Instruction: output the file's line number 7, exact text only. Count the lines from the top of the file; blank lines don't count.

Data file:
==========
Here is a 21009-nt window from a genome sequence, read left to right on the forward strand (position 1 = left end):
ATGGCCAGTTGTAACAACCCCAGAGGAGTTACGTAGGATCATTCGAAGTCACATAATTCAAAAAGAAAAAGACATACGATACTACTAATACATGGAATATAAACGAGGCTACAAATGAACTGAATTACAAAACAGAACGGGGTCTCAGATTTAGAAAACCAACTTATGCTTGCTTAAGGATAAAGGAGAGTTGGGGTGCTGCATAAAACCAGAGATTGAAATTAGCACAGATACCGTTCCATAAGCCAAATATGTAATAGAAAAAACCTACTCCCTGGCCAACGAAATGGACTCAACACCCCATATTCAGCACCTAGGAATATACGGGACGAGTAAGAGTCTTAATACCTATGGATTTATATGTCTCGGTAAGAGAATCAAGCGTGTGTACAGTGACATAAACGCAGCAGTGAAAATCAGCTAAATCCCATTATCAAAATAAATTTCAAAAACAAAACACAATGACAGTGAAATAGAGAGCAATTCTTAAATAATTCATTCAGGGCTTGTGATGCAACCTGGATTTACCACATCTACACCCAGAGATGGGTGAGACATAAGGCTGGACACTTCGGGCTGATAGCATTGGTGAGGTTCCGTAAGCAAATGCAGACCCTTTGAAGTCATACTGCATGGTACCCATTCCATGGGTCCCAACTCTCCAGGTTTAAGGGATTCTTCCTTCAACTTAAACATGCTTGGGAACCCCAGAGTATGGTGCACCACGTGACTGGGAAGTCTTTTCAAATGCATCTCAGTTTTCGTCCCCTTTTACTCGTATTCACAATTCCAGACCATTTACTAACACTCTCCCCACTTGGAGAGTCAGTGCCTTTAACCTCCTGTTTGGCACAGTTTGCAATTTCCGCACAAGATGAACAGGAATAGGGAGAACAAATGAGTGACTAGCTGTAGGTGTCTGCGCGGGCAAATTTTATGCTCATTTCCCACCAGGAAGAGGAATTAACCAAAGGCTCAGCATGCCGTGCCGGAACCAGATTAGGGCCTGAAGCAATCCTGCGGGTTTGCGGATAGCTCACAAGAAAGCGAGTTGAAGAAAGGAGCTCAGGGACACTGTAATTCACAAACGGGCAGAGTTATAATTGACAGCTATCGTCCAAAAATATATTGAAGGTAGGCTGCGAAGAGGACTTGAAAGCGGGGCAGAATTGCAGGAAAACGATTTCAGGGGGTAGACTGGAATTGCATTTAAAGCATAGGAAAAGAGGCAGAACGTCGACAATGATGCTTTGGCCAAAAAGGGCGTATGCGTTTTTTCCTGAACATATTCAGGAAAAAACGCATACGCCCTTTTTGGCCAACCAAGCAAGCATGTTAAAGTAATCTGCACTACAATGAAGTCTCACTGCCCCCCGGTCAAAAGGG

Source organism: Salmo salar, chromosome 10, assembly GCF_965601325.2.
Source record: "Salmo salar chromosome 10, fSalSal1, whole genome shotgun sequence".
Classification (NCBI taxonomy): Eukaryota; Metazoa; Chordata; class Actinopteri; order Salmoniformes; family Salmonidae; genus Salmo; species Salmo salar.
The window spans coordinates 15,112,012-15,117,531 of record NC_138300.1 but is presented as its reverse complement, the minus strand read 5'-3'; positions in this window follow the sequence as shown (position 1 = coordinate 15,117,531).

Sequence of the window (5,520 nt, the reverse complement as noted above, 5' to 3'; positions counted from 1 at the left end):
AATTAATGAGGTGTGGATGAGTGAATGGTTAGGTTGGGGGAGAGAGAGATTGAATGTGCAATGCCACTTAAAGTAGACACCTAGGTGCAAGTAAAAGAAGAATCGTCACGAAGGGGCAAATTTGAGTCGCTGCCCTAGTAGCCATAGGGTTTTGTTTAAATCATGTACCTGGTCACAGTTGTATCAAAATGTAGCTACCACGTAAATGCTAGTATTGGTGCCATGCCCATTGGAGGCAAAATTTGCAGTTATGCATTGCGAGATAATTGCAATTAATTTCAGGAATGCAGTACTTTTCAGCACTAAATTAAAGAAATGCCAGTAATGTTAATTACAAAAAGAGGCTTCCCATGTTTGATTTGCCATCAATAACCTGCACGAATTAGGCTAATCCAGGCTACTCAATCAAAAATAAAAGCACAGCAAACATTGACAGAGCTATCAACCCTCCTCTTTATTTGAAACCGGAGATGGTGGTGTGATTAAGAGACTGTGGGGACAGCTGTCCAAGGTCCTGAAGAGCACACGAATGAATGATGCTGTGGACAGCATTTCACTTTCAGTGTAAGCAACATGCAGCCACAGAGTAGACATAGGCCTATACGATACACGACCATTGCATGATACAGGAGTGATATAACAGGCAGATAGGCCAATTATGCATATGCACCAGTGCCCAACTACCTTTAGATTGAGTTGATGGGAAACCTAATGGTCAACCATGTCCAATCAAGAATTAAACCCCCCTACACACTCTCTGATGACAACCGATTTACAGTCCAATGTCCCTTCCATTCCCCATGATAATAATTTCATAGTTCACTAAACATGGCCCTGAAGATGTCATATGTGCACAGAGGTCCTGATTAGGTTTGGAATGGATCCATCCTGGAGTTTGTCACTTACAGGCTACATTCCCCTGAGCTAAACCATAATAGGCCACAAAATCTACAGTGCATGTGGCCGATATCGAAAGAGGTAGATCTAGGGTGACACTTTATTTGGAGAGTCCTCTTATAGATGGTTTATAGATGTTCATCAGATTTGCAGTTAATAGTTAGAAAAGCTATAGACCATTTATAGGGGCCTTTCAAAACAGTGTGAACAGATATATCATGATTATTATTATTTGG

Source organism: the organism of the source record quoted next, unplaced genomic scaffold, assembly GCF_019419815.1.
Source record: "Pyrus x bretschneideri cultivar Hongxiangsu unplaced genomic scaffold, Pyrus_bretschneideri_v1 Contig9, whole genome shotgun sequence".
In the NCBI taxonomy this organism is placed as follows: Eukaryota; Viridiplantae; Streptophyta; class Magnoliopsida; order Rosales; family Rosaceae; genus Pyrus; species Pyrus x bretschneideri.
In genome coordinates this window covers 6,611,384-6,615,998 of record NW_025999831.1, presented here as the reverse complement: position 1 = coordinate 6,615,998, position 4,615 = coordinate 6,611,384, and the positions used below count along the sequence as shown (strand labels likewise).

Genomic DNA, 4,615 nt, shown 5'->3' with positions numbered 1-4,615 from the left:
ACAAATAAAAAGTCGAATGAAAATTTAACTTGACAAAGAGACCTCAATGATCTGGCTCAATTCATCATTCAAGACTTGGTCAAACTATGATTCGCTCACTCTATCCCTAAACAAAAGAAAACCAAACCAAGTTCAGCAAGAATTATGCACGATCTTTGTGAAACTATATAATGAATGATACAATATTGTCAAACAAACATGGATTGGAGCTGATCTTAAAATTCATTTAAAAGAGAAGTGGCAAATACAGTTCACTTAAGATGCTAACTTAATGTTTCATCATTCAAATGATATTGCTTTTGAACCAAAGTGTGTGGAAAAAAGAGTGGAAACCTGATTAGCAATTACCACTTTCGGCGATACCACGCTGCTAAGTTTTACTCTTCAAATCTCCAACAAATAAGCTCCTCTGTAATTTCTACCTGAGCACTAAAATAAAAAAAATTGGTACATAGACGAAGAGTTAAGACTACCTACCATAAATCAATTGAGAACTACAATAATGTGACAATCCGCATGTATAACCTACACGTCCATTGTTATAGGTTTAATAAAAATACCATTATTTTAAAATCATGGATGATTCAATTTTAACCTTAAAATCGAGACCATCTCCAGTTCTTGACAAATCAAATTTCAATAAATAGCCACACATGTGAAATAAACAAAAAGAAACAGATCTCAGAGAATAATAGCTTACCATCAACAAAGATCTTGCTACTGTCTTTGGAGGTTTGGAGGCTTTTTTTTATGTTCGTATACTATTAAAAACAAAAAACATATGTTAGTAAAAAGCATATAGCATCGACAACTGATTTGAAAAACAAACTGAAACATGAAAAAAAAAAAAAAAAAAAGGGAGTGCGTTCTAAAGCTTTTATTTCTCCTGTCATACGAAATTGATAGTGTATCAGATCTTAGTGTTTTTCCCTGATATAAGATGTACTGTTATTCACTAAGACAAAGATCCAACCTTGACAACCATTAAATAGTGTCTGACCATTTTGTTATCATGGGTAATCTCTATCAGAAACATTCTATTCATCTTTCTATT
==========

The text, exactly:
Sequence of the window (5,520 nt, the reverse complement as noted above, 5' to 3'; positions counted from 1 at the left end):